Occupational sick pay a common benefit for employees

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A new benchmark report from EEF on sick pay entitlement points to the majority of companies providing Occupational Sick Pay schemes for their employees, with only 13% of companies purely providing Statutory Sick Pay.

Seventy-nine percent of companies give Occupational Sick Pay (OSP) to some or all of their manual workers and even more (87%) give to some or all of their non-manual employees.  In general, those employees in receipt of OSP are receiving it from their first day of absence.  Of those that have ‘waiting days’ this tends to range from one to five days, but the most common length is three days.

Occupational-pay-graphic-CTA 

Data for this benchmark report has been taken from EEF’s 2017 Sickness Absence survey and is based on responses from 232 organisations, employing in excess of 49,000 people.

The level of entitlement to OSP tends to increase with length of service, however 23% of companies provide OSP to their manual employees from the start of their employment, rising to 26% for non-manual employees.  The majority of organisations provide OSP at one proportion of pay, but some companies have two or more rates, starting with a number of weeks on the highest percentage, followed by further weeks on one or more lower proportions of pay.

Sick-pay-stats

Both manual and non-manual employees get an overall average of 9 weeks OSP at the start of employment.  This rises to 17 weeks at 5 years service for Manual workers, with non-manual employees fairing slightly better, getting an overall average of 19 weeks OSP.

Jacqui Tutin, Senior HR Consultant: Why pay enhanced company sick pay?

The majority of organisations are continually looking at ways in which they can recruit and retain talent within their organisation.  One aspect of this is to consider the benefits package that your organisation offers.  A good sick pay scheme will deliver support when it is needed and remains one of the most important workplace benefits. Which is one of the reasons why our report shows that only 13% of organisations do not pay above SSP when employees are absent from work due to ill health. 

The concerns raised by those organisations not paying enhanced company sick pay is that it may encourage increased levels of absence and the cost of funding sick pay if absence levels are high.  However in reality it is not the scheme but its management that impacts on absence levels.  Paying only SSP is often a case of letting the pay vs no pay manage the absence levels rather than ensuring managers actively managing absence.

The McGregor Theory, tells us that every organisation has a starting-point of either X - where management inherently distrusts staff to be able to operate autonomously and therefore enforces a range of processes and rules - or Y, where you trust your staff and build engagement.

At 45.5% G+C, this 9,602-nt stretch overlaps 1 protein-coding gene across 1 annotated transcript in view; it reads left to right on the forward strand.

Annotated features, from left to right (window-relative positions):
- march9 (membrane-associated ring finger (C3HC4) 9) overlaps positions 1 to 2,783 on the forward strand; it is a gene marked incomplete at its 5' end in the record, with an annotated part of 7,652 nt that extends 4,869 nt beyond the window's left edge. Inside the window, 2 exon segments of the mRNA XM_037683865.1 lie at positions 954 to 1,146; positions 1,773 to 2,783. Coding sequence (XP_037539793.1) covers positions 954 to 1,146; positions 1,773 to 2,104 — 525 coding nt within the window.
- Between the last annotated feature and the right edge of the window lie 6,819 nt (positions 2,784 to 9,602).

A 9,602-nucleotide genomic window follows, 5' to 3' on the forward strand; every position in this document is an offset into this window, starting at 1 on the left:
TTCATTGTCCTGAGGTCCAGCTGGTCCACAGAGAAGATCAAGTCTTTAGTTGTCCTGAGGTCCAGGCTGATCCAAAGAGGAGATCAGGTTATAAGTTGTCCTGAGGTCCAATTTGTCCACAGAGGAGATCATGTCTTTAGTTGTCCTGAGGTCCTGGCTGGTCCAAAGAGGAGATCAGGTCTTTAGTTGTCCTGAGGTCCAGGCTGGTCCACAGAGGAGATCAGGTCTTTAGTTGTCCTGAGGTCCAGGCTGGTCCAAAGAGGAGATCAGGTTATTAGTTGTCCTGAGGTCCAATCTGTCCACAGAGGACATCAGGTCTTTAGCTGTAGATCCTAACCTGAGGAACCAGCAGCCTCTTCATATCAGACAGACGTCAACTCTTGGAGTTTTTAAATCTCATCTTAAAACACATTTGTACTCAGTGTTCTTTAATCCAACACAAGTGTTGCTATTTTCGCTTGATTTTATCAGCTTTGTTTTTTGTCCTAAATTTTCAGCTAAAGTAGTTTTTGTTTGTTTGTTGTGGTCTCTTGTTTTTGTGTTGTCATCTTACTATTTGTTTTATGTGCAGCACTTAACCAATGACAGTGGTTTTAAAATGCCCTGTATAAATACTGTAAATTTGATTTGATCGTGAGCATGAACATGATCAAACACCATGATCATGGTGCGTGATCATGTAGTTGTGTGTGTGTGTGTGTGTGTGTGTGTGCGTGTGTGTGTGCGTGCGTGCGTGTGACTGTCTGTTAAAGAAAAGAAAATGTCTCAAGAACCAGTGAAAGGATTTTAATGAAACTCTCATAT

Good managers know who's contributing well and who isn't, managers should hold return-to-work meetings to understand reasons for absence, identify problem areas, resolve underlying issues and offer support. Where an employee exceeds an absence trigger point, the company should implement a formal absence-management procedure that involves an attendance review meeting.

It is often helpful for employers to maintain some discretion over the payment of occupational sick pay, thus allowing management to decline to pay, or withdraw payment from, a particular employee if there is good reason to do so. Consistency and fairness in the application of the policy will be paramount.

A policy could, for example, state that payment of company sick pay may be withheld where:

  • the employee has less than six months'/one year's service with the organisation;
  • the employee has had more than a defined number of absences in the previous 12 months;
  • the employee has failed to comply with the company's notification and/or certification requirements (see Rules on notifying sickness absence and Self-certification and doctors' certificates);
  • the employee has unreasonably refused to attend a medical examination with an occupational doctor;
  • there is some evidence to suggest that the employee's absence was not for a genuine reason, although this would need to be investigated and discussed with the employee first;
  • the employee's incapacity has been caused by participation in dangerous sports or activities;
  • the employee has given false or misleading information concerning the reason for his or her absence;
  • the employee has, in the previous 12 months, been subjected to the employer's disciplinary procedure; or
  • the employee has gone off sick while under investigation for a disciplinary offence or immediately after being invited to attend a disciplinary hearing.

Need more help with absence management?

Our team of HR consultants are on-hand to offer advice guidance and practical support. For an informal discussion on how we can help you achieve the outcome you need, get in touch with our team of experts at 0808 168 5874.

 

Download the new report here.

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Head of Information & Research

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